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A-Block (1:44) SPECIAL COMMENT: In the SportsCenter computer I read something that made my blood run cold. It was one line in a preliminary script for the 6:30 PM SportsCenter for Monday, June 14, 1994. O.J. Simpson’s wife and a man with her had been murdered. The script noted “Simpson is NOT a suspect.” What made my blood run cold was not the news of the murders. It was that phrase. It might as well have been “of COURSE Simpson is not a suspect.”

The problem was, I knew Simpson was a suspect because I had not a doubt in my mind that Simpson had butchered them because I knew what all of us who worked – or had worked – in L.A. media knew – that the O.J. Simpson known to the public, to TV audiences, movie audiences, sports audiences, was an utter fabrication. I knew he had hit his wife. I knew the authorities in Los Angeles had done nothing about it. I knew the sportscasters in Los Angeles – including me – had done nothing about it, though I wondered then and have known since that there was almost nothing WE could have done about it, legally.

I called police source in L.A. and he was emphatic:: “whatever you do, DON’T say he’s a suspect. We’re terrified he’s going to run. This guy has make-for-the-border written all over him. Or off himself maybe. But yeah, maybe…” and he had had to stop himself from laughing… “maybe you want to drop that part about NOT a suspect. Jesus. Not a suspect? HE’S OUR ONLY SUSPECT."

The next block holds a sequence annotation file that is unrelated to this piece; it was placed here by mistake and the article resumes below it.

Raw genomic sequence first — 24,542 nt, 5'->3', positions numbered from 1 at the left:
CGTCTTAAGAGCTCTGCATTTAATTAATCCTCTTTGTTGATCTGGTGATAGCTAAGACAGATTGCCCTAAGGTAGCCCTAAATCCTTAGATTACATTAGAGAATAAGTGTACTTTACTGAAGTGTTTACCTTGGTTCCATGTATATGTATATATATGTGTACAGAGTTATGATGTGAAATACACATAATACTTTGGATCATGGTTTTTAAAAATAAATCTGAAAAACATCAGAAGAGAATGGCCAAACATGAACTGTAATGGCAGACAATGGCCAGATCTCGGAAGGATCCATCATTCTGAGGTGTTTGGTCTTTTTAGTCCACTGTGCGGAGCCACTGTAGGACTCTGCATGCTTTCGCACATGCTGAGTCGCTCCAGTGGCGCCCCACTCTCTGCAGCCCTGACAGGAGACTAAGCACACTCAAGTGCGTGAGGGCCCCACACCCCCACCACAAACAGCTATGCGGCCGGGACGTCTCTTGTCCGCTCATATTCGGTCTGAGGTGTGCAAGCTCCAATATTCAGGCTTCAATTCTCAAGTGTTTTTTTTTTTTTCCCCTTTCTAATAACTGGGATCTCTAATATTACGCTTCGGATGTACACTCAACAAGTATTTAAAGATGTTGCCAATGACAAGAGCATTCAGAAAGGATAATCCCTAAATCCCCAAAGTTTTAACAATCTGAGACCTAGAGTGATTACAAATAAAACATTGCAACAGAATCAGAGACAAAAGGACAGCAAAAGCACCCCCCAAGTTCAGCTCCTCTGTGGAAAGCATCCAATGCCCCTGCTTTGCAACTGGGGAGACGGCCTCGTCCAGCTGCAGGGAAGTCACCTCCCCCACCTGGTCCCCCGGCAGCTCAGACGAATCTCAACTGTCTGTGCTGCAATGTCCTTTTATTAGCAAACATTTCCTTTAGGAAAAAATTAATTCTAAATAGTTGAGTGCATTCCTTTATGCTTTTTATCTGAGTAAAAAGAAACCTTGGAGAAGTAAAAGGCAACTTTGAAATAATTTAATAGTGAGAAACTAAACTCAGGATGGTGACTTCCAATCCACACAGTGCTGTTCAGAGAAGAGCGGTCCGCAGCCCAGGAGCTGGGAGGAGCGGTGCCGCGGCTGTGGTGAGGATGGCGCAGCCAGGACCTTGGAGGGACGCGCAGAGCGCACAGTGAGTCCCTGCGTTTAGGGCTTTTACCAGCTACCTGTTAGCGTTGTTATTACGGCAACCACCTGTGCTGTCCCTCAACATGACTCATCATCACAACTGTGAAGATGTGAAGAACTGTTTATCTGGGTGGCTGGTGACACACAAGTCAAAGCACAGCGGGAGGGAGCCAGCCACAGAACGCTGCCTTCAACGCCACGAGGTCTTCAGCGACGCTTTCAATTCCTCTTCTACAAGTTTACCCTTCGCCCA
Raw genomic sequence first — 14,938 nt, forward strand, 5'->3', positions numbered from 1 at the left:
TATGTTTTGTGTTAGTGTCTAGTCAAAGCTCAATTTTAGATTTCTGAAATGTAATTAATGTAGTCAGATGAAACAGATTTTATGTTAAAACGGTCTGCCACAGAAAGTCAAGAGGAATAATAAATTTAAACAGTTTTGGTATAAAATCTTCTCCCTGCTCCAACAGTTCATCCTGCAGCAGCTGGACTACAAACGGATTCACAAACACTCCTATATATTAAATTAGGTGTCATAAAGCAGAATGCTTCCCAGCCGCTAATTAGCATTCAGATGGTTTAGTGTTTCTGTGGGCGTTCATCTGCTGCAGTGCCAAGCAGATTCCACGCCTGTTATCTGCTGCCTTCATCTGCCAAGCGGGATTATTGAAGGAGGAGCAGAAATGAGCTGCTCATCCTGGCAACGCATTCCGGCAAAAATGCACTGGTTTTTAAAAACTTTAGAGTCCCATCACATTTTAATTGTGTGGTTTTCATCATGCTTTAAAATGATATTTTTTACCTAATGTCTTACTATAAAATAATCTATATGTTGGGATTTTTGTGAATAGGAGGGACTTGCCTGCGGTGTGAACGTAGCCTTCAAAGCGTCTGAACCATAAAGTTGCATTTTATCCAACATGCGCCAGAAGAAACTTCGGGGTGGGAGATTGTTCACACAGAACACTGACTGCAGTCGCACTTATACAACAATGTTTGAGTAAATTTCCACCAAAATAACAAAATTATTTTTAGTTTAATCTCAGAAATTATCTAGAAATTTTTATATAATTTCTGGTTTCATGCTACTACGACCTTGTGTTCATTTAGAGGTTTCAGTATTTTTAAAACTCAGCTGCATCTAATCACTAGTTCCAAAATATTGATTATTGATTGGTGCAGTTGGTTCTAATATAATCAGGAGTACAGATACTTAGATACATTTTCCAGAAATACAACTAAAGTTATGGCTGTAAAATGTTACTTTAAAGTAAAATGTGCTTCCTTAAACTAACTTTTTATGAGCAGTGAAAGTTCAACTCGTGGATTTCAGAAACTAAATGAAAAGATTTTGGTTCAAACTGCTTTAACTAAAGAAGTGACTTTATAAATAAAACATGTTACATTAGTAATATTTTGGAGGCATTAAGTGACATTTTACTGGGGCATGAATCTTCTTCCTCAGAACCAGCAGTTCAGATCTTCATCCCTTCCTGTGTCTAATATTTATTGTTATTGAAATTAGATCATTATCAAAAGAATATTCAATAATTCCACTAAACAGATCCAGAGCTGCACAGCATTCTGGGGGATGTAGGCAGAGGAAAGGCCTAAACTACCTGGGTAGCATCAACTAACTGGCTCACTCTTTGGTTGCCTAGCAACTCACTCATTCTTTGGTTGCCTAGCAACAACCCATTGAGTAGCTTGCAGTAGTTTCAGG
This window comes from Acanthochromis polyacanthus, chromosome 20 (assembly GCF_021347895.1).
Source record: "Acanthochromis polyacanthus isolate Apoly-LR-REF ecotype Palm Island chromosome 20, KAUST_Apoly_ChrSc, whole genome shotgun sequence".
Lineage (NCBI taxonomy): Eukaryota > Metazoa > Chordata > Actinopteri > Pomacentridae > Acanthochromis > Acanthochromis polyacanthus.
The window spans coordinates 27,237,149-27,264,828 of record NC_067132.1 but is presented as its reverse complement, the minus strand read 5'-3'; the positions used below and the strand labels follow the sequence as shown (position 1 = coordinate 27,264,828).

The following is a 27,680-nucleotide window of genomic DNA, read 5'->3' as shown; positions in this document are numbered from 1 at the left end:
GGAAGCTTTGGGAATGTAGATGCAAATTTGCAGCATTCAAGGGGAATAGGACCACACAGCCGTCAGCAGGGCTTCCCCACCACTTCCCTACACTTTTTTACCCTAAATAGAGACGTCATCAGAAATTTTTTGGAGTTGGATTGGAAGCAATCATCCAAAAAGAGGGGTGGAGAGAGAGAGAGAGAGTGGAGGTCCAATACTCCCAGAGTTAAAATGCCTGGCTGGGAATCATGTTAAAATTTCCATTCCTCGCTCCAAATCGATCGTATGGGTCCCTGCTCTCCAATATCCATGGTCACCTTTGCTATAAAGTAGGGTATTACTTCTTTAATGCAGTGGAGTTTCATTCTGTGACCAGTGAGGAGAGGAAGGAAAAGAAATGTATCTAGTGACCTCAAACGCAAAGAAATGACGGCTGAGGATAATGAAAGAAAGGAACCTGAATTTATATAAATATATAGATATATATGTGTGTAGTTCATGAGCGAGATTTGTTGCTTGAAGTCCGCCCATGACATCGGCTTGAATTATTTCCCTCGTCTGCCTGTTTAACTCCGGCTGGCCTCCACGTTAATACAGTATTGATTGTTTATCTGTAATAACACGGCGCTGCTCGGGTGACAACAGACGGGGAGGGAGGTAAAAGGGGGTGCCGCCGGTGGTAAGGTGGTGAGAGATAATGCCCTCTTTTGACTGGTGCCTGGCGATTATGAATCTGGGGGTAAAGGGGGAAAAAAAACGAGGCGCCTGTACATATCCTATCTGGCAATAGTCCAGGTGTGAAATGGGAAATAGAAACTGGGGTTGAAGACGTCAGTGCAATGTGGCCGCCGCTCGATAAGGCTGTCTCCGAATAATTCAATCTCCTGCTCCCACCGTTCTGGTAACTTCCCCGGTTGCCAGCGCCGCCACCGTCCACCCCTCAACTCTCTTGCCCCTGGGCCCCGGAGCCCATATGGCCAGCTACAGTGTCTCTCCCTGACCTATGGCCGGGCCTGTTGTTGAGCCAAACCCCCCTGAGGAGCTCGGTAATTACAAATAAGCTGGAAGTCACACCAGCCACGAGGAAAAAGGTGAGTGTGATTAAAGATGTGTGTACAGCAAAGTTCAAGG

I then had to explain it to executives - representative of the America of 1994 - who were still saying aloud "Poor O.J." There is no comparison to Simpson's fall in American history. And the system of the time was designed to protect him, the way the system of today protects similar scumbags.

ALSO: The Johnson-Trump conference today was Johnson's idea and Trump is not in favor of getting rid of the Speaker. And RFK Jr gets rid of the New York staffer who admitted the campaign is about getting Trump, not Kennedy, elected. But it turns out he's got at least one more saying essentially the same thing.

B-Block (26:30) IN SPORTS: It's amazing that Shohei Ohtani could have so relied on his interpreter Ippei Mizuhara that basically nobody else could talk to Ohtani, and Mizuhara could exploit that reality to secretly steal millions from him. But the FIGURES involved are twice as amazing: $16,000,000 embezzled? 19,000 bets on sporting events in three years? Gambling wins and losses totaling $325,000,000? Also America's hottest new team is the Indiana Fever, and no, there aren't more baseball pitchers being injured this year than the last ten years.

C-Block (41:05) FRIDAYS WITH THURBER: A first-time story, which reads as if it was ripped from today's headlines. In his profile of his boss, discoverer, and the founder of The New Yorker Harold Ross, Thurber told of Ross's assisting, who took advantage of his boss's inattentiveness to money to embezzle the equivalent of one and a half million from him and bet most of it on sporting events. There are so many similarities it sounds as if Ohtani's interpreter used the story as an instruction manual: "The Secret Life Of Harold Winney."

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